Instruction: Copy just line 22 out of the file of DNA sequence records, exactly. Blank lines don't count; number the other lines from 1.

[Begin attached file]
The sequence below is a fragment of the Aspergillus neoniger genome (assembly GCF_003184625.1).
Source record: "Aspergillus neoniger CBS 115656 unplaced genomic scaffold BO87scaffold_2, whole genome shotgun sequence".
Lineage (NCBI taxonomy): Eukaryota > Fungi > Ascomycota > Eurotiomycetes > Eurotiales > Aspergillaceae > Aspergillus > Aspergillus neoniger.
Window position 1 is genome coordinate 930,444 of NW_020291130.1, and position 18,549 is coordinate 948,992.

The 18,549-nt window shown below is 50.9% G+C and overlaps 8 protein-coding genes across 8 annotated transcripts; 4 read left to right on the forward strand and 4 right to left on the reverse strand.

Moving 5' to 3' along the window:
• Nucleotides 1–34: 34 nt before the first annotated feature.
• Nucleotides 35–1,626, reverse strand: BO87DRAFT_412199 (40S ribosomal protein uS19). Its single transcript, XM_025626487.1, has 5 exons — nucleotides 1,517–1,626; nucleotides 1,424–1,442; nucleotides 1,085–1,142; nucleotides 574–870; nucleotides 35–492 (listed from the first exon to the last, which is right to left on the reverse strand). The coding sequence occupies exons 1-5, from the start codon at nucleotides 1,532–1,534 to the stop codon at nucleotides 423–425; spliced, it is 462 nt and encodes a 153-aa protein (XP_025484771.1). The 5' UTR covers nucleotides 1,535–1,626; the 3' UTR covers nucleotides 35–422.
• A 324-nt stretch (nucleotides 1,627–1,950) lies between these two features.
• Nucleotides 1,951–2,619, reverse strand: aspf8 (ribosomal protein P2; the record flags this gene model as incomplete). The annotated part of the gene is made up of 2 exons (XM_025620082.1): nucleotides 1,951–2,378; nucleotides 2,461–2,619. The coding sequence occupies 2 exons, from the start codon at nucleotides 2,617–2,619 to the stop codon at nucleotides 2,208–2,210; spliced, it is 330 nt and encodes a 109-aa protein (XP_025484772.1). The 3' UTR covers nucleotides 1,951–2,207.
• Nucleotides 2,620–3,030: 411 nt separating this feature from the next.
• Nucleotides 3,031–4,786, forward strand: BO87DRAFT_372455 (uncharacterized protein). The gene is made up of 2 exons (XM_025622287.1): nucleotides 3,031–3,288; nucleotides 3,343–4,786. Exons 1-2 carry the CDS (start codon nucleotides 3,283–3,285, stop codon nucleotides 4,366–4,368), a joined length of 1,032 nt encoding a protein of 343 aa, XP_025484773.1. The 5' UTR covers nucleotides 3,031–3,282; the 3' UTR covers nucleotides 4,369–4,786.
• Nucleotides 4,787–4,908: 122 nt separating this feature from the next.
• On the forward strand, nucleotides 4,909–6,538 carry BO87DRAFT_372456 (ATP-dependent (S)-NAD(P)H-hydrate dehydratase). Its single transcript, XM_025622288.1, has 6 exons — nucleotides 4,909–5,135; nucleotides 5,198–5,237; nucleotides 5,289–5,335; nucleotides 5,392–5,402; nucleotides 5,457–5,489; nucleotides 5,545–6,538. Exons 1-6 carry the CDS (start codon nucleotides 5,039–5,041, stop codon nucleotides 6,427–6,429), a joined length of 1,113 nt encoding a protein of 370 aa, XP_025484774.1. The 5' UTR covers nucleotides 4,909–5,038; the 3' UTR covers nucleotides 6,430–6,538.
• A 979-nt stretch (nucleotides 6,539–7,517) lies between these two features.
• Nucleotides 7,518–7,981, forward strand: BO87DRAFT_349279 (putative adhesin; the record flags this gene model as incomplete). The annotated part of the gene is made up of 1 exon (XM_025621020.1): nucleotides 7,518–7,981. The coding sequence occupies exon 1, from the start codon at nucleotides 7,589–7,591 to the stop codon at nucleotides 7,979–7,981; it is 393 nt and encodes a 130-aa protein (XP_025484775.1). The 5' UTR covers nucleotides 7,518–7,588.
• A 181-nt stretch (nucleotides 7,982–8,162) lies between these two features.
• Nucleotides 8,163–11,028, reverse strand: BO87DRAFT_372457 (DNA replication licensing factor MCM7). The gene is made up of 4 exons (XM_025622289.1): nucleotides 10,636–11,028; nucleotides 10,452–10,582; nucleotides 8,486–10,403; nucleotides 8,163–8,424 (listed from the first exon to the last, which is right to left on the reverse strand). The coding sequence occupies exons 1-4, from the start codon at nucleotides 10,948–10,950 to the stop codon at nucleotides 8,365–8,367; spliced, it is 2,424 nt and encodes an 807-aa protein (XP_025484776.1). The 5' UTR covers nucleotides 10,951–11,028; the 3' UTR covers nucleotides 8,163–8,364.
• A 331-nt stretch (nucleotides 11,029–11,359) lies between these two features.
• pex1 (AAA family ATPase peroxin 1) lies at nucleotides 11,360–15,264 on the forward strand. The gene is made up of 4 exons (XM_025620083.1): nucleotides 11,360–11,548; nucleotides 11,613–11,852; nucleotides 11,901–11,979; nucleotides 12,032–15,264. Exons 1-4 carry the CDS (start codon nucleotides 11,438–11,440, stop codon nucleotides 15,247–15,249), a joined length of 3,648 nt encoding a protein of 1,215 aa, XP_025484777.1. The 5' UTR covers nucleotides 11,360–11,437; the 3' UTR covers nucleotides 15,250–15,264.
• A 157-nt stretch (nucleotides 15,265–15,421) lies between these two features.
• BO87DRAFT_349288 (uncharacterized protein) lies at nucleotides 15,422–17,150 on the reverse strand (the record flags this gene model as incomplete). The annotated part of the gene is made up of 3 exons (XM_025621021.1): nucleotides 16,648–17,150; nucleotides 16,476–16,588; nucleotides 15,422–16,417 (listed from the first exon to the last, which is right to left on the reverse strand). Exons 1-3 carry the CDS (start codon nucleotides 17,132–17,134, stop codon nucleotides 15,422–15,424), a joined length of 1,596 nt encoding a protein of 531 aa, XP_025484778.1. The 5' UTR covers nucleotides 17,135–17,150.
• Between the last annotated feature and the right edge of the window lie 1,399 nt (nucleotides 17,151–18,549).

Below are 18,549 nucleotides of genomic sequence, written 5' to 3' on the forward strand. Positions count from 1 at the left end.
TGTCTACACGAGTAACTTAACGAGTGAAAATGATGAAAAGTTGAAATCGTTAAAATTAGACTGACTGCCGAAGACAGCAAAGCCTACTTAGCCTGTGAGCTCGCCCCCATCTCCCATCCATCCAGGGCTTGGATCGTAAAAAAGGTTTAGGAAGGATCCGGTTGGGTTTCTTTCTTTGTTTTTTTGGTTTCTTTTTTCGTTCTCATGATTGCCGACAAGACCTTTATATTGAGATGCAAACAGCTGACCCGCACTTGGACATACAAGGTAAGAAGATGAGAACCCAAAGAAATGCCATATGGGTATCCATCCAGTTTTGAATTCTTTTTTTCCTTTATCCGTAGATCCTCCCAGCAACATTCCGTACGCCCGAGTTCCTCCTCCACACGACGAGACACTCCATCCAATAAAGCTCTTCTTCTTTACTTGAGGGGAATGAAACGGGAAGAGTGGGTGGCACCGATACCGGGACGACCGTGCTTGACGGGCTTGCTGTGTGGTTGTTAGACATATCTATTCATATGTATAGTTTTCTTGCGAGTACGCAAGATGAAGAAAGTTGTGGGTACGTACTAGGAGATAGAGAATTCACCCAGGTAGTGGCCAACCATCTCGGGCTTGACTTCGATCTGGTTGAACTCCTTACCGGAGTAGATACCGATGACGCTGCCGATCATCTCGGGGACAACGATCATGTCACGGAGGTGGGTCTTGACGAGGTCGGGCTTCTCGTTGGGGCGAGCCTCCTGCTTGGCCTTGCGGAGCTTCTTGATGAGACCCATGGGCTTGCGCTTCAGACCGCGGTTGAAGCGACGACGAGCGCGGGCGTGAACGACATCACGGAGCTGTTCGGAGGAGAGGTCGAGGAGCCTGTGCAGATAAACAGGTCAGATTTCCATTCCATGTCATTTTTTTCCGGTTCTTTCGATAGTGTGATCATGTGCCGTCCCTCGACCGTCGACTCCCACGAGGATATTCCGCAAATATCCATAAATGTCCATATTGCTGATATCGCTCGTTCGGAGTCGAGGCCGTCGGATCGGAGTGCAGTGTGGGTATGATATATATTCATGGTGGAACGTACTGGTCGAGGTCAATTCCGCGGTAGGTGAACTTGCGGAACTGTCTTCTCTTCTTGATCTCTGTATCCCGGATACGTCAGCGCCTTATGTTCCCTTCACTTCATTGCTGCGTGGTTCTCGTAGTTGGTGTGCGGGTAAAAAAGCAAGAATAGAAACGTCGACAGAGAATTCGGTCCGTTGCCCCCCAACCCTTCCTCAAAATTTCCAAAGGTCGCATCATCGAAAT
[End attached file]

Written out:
• BO87DRAFT_349288 (uncharacterized protein) lies at nucleotides 15,422–17,150 on the reverse strand (the record flags this gene model as incomplete). The annotated part of the gene is made up of 3 exons (XM_025621021.1): nucleotides 16,648–17,150; nucleotides 16,476–16,588; nucleotides 15,422–16,417 (listed from the first exon to the last, which is right to left on the reverse strand). Exons 1-3 carry the CDS (start codon nucleotides 17,132–17,134, stop codon nucleotides 15,422–15,424), a joined length of 1,596 nt encoding a protein of 531 aa, XP_025484778.1. The 5' UTR covers nucleotides 17,135–17,150.